More on opensuse 13.2M0

My initial report on milestone 0 was based on running from live KDE media.  I have since installed (twice), so I am able to provide a little more information.

My first install was from the live KDE image (on a USB).  That did not go well, and left me with a broken system.  Other folk appear to have had a similar experience.  So I advise against trying that.

My second install used the 64bit DVD image (again, on a USB).  I installed on a UEFI box, though that is probably not very relevant.  While there were some problems, this install gave me a working system.  The problems that I encountered could be resolved.  Milestone 0 is early in the development cycle, so it was expected that there would be problems.  That’s why these early versions are released for testing and uncovering problem.

The install

The first thing that I noticed in the install, is the default to using “btrfs” for the root file system.  In my first install (from live KDE), the partitioner proposed partitioning that included “btrfs”.  I had actually created the partitions I wanted before starting the install, so I went to expert mode to select my chosen partitioning.  It still proposed “btrfs” for the root file system.  I changed that to “ext4” for my install.  I had only allocated 20G for the root partition, and that’s a bit tight with “btrfs” due to the space it takes up with periodic snapshots.

For my second install, using the DVD image, I chose to import partitioning.  Although my imported partitioning was for “ext4”, it again proposed to format the root file system with “btrfs”.  I again switched that back to “ext4”.  So, if installing, you might want to pay attention to the file system used.

Another thing I noticed, is that it wanted to mount partitions using UUID rather than the device-id.  I don’t have a problem with this, but it is a change from prior practice.  If you go the the “edit partitioning” option, then you can change this for each file system.  Perhaps there’s also a global option, though I did not look for that.

In past installs with the DVD image, there was a box for “automatic configuration.”  This was pre-checked.  It has been my recent habit to uncheck that, so that I can set the hostname during the configuration stage.  With 13.2M0, that “automatic configuration” choice is not there.  However, later, when you get to the installation summary page, there is a new section where you can do configuration for some of the same items.  There did not appear to be an option to set the hostname, so I allowed the defaults for that section.

After the first reboot, there was no final stage of installation and configuration.  Apparently, that has all been moved to the first stage, prior to the boot.  And that explains why the “automatic configuration” option was gone, for that option had to do with the final stages after the first boot.

This change also seems to suggest what went wrong with my first install from the live KDE media.  The live install still depends on that final stage that follows the first boot.  However, that final stage no longer exists, so that left the install incomplete.  I presume that will be fixed by the time of Milestone 1.


I ran into two major problems, which I reported as bugs.  Both seem to be fixed, though I won’t know that for sure until I test milestone 1.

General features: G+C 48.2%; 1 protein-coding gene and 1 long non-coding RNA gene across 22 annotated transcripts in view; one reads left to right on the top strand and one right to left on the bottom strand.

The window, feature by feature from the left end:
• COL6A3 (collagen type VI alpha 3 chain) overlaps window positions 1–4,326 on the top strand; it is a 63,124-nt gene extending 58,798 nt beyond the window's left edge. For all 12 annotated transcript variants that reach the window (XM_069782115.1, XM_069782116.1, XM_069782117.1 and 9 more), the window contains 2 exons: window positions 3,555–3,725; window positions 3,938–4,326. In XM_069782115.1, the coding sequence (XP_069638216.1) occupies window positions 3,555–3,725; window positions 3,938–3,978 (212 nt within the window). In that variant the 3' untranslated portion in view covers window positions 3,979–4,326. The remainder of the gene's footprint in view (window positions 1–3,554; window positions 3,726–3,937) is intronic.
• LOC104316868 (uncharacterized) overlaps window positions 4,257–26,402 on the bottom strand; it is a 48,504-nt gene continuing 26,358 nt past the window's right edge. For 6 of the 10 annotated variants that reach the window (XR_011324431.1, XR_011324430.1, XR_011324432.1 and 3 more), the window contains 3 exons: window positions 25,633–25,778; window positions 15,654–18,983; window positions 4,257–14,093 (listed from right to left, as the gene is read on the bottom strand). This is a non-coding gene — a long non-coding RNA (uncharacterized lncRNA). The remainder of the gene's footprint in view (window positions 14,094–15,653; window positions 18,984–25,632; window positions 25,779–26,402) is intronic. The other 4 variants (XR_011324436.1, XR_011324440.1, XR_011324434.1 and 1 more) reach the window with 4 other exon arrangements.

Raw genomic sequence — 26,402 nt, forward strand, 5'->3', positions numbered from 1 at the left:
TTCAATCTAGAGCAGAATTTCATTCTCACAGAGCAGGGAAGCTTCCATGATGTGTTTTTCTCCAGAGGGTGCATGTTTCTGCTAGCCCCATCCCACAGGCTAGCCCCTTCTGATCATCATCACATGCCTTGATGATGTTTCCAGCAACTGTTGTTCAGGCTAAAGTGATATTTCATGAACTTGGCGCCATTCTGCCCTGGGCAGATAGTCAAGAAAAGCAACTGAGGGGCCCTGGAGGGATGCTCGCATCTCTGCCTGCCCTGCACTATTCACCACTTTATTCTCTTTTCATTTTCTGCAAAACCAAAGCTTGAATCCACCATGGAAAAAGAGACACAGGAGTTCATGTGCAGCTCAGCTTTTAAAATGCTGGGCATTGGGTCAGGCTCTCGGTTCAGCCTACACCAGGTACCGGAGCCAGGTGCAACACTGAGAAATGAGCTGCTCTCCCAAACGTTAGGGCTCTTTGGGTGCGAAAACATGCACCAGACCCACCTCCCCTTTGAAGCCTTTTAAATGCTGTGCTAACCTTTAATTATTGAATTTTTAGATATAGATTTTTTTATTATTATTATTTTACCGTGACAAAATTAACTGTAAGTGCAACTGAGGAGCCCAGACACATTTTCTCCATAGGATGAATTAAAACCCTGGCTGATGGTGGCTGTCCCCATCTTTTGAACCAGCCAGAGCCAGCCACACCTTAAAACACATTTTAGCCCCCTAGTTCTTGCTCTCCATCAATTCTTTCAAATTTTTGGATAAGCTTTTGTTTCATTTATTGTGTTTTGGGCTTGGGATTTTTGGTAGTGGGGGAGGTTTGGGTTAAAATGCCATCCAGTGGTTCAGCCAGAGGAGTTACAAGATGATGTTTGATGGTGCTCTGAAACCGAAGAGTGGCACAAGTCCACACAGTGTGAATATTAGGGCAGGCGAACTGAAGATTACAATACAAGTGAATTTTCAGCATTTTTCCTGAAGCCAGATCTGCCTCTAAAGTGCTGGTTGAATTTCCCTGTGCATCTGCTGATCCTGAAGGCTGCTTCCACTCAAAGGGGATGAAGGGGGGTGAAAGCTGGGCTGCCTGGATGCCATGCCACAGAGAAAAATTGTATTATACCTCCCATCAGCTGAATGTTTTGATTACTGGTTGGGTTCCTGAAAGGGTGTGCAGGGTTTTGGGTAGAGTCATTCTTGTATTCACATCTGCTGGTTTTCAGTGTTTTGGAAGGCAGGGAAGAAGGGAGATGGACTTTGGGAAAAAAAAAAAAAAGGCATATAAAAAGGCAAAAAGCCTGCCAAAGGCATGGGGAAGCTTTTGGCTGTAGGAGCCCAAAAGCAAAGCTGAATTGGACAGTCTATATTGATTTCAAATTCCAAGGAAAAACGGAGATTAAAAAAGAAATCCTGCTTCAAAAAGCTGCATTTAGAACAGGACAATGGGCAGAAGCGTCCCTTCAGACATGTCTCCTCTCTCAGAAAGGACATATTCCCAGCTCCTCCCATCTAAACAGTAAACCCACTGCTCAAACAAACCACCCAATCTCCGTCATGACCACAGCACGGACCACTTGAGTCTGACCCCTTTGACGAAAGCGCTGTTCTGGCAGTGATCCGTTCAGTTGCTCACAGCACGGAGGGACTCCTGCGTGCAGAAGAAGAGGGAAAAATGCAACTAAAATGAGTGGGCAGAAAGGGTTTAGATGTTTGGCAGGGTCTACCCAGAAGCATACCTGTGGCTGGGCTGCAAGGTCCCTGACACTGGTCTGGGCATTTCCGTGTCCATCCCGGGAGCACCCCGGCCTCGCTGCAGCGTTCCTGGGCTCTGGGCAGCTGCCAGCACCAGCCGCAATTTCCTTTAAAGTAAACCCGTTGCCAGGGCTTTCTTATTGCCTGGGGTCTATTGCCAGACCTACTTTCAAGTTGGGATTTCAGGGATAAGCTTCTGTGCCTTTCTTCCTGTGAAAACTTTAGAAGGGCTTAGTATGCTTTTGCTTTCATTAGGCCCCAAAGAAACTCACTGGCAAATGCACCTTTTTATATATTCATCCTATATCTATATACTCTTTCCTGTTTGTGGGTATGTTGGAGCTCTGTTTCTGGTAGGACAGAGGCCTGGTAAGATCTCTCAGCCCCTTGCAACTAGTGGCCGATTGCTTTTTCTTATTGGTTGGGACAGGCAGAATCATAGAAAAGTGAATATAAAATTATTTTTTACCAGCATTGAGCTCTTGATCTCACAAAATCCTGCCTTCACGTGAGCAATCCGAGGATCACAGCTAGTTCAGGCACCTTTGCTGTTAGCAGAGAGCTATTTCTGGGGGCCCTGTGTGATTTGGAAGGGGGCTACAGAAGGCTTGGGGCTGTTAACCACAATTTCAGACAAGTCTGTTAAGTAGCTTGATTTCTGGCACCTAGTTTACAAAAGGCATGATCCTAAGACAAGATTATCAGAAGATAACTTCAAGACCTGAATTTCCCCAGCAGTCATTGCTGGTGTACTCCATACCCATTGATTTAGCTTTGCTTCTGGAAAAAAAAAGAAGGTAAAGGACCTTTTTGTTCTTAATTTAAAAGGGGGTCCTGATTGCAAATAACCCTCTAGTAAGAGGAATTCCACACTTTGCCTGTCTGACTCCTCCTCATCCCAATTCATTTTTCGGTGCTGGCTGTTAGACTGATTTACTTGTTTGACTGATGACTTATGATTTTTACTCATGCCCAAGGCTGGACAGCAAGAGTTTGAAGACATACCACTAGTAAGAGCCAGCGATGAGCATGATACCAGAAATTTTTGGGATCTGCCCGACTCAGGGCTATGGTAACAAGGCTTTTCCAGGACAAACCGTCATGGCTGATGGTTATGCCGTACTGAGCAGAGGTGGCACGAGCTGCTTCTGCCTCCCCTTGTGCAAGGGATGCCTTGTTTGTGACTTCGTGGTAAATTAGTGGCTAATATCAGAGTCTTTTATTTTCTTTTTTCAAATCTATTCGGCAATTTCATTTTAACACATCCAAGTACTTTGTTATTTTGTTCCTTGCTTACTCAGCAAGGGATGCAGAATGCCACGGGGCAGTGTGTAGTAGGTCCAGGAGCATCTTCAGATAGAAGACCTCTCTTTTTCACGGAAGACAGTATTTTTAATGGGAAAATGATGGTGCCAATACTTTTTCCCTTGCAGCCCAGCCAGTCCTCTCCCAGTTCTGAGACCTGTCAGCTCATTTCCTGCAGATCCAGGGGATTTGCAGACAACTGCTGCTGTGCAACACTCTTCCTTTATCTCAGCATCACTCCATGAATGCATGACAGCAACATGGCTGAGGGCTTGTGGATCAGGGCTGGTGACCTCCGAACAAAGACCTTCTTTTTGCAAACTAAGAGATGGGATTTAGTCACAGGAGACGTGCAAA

My first problem showed up when I attempted to login, after the first boot.  It did not like my password.  During install, I had told the installer to import three users from the prior system.  It imported them.  But it apparently did something strange with the passwords.  So, for all three imported users, it acted as if I had given the wrong password when I attempted to login.

Fortunately, the root password did work.  I used CTRL-ALT-F1 to get a command line session, logged in as root, and used the “passwd” command to change the password of one of my three users.  Then back to the graphic screen with CTRL-ALT-F7, where I was now able to login as that user.  I later put the correct encrypted passwords (from a backup) into “/etc/shadow” for all three users.  I was then able to login properly for all of them.

My second problem was that there was no “/etc/resolv.conf”, so that hostnames were not being resolved.  I worked around this by hastily constructing one with a text editor.  According to the bug discussion, this turned out to be a bad initial setting for “NETCONFIG_DNS_POLICY” in “/etc/sysconfig/network/config”.  After correcting that, I am now getting DNS server information via DHCP.

The running system

Apart from the problems mentioned, 13.2M0 seems to be running pretty well, though I have not extensively tested the software.  I’ll wait for a later milestone release for that.  KDE comes in at release 4.12.2.  And Gnome is still at 3.10.2 (the same as in opensuse 13.1).

Overall, the M0 release is in reasonable shape for this stage in the development cycle.  We still do not have a tentative schedule for M1 and later milestones.


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About Neil Rickert

Retired mathematician and computer scientist who dabbles in cognitive science.

4 responses to “More on opensuse 13.2M0”

  1. Mich says :

    Out of curiosity, is OTR plugin available for Kopete there?


  2. Therond says :

    I would recommend to use Pidgin with OTR because the development of Kopete stopped several years ago. The designated successor of Kopete is KDE Telepathy which unfortunately doesn’t support OTR.

    Thanks Neil for this great blog. It’s always a pleasure to read your posts.


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